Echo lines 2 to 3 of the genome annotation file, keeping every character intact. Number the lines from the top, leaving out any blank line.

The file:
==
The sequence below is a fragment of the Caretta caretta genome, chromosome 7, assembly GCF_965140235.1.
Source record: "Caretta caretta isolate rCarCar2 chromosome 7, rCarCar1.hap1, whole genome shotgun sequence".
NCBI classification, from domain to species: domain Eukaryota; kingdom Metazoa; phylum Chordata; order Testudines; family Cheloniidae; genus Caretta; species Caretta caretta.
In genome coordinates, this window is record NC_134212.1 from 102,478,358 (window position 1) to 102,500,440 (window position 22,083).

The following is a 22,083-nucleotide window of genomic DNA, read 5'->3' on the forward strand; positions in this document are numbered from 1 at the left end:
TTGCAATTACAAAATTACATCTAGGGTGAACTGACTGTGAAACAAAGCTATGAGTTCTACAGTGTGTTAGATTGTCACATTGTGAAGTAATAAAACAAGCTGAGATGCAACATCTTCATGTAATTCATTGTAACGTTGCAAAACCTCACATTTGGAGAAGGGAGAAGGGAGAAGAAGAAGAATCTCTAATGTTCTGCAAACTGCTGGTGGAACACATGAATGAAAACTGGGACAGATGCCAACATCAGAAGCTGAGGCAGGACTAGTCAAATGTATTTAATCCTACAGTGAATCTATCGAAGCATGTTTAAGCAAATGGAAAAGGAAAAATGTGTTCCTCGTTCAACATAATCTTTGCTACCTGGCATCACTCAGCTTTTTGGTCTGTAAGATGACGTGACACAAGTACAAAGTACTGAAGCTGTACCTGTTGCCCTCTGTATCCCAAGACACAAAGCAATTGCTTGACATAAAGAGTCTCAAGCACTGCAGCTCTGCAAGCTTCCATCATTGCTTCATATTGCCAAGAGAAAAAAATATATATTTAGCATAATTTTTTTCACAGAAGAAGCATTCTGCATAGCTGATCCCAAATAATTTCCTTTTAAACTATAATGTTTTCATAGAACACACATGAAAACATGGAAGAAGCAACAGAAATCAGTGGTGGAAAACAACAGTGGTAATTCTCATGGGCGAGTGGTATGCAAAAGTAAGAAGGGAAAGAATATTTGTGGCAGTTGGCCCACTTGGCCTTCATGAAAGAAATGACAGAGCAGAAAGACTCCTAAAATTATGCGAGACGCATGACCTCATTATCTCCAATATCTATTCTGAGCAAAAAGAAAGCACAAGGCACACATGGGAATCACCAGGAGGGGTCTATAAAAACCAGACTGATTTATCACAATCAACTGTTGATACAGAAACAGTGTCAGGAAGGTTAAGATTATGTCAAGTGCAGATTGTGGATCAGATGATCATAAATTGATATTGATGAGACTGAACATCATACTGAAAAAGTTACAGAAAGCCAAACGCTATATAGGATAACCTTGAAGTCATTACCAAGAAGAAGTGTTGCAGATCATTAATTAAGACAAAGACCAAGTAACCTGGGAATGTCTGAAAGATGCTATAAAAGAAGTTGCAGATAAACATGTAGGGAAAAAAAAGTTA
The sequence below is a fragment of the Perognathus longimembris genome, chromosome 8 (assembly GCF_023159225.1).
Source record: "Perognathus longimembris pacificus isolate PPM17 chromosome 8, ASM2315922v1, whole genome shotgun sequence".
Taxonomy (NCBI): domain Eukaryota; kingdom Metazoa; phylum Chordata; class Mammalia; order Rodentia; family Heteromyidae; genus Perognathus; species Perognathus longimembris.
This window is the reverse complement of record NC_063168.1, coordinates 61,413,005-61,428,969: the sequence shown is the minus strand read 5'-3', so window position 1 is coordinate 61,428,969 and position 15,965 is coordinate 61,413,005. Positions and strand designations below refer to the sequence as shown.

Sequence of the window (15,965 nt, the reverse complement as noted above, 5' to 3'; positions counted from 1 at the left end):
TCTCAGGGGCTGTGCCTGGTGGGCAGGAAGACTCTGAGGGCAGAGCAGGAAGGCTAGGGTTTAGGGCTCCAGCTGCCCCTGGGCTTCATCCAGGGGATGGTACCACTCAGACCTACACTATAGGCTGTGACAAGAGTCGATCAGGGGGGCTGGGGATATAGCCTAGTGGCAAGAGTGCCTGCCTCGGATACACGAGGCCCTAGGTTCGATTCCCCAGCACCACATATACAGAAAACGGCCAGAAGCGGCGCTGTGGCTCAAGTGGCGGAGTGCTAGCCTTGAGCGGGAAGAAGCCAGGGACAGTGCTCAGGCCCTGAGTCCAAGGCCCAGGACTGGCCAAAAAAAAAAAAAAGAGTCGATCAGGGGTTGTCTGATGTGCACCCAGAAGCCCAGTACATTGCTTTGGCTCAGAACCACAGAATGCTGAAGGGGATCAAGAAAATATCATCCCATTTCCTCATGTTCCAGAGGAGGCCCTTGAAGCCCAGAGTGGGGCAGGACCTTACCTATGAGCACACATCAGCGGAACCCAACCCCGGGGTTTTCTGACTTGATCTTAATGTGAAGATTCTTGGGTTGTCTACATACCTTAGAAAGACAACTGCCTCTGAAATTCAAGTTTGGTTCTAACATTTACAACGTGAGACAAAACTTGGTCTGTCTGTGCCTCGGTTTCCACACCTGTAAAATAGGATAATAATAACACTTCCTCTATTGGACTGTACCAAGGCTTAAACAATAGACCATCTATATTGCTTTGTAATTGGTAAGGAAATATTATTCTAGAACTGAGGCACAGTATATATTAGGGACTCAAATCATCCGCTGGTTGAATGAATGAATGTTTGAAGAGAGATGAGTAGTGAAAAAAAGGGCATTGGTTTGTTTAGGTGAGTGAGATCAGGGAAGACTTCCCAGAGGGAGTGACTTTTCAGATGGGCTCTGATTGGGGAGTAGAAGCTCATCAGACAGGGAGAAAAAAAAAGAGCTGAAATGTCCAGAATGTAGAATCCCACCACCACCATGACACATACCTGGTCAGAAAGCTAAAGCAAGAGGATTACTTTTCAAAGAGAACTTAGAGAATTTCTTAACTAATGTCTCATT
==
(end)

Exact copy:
Source record: "Caretta caretta isolate rCarCar2 chromosome 7, rCarCar1.hap1, whole genome shotgun sequence".
NCBI classification, from domain to species: domain Eukaryota; kingdom Metazoa; phylum Chordata; order Testudines; family Cheloniidae; genus Caretta; species Caretta caretta.